What does being a journalist mean to you? #Interview

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It is rare you hear about university students who have followed through their course without doubts or changes to their initial career plans.

The future is as bold and as intriguing as the white pages we fill every morning with each action we take as individuals to make this same path, an unique one.

Laughs and jokes aside, the life of a journalist is a lot more than just fun entertainment for target audiences. It consists of time consuming research, crossing just enough boundaries between privacy and consent and a reliable informative story.

Sitting before me are four first year Wollongong University students who have different ideas of what it means to be a journalist.

‘Meeting people, hearing stories, sharing their stories around the world, trying to understand why they are where they are’  – Monika, 19.

‘The most important thing is to expose what is hidden from people. Any information is easily given out but its the information you can’t get access to that people want to know’– Lachlan, 19.

‘A creative outlet to talk about what your passionate about, if you have a certain area of journalism if you are into you can also combine it with other diversities such as photography to create a beautiful story ‘ – Steph, 20.

‘I thought it meant I would travel, discover and come across things I didn’t even known existed, but its been sad to find out that maybe being a journalist isn’t everything that I hoped for after all’ – Lucy, 22.

Chatting amount themselves, Monika, Lachlan, Steph and Lucy discussed how broad their futures are and just how many opportunities they have before them.

‘In five years time, I’d like not to have to work at all’, jokes Lachlan. He inspires to be a war reporter for magazines, writing articles about history changing the future. He raises a point that this could be one of the more difficult careers to get into as we are controlled by the government and waiting on clearance to a create story. ‘There’s a lot more rules now, there’s so much more coverage of Vietnam war due to lack of rules, regulations and maybe less professionalism, but more truth’.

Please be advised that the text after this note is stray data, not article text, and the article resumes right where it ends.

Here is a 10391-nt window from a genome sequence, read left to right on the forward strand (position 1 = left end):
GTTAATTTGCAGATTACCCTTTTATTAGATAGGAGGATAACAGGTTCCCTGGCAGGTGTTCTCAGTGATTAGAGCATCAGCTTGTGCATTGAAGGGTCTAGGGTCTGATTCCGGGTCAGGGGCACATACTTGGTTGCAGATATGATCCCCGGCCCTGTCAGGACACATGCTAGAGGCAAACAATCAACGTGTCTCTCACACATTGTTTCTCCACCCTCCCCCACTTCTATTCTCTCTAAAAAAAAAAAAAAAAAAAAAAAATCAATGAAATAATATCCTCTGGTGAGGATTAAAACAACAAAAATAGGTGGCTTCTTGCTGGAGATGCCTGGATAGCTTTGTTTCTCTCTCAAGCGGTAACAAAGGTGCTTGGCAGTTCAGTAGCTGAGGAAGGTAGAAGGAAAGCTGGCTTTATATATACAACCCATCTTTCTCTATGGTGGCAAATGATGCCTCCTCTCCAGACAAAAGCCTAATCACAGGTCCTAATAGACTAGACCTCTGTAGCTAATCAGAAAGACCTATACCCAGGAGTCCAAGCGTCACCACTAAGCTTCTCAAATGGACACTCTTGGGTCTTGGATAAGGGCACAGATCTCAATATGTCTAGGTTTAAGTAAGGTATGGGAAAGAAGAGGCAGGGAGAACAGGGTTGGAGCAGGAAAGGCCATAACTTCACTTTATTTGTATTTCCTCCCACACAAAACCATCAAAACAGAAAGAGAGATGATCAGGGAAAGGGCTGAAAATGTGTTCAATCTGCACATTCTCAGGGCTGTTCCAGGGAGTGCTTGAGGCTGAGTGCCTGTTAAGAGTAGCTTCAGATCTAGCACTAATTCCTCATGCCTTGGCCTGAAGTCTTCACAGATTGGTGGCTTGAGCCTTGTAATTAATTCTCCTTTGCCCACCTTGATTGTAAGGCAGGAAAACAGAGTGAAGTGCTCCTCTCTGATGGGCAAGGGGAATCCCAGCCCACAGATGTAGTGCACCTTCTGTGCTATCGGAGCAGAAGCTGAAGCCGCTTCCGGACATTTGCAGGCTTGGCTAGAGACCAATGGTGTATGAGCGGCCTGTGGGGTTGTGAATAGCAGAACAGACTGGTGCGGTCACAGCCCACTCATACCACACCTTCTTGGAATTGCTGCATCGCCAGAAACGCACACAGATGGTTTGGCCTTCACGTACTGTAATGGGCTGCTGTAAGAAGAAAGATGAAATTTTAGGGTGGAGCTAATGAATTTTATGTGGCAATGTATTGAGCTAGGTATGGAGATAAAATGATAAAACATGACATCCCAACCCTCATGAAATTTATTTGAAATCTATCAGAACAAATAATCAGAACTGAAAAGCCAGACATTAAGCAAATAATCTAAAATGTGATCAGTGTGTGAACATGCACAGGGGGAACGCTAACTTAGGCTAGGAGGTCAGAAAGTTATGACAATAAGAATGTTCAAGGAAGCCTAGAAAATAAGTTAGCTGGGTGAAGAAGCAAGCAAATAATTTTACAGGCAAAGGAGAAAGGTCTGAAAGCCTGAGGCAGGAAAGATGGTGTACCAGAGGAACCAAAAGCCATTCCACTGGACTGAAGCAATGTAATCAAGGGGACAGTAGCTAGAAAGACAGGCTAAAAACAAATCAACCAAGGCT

‘I feel the opposite’, says Steph, who is a stronger believer in blogs and tweets. ‘Anyone can write about anything they like, its making it credible and interesting that is the trick’, – ‘Yes, and you can do that by adding things that you see that others might not, like capturing the sad glare of a mother who looks upon her child, knowing she can’t afford what her daughter wants, things like that make a story’ –adds Monika.

‘It is all very deep, words hurt more than weapons and therefore there is a huge responsibility on us as journalists as to what we bring to the table, that’s why I don’t think this for me. I’d like to be living overseas in five years time Owning my own island and running my scuba diving business, these blogs and things wouldn’t be something i want to do for a living.’ Says Lucy.

In a world where everything has been invented, said, or thought about before, it is hard to chase originality, but that’s the gift of journalism, creating something beautiful out of empty pages.

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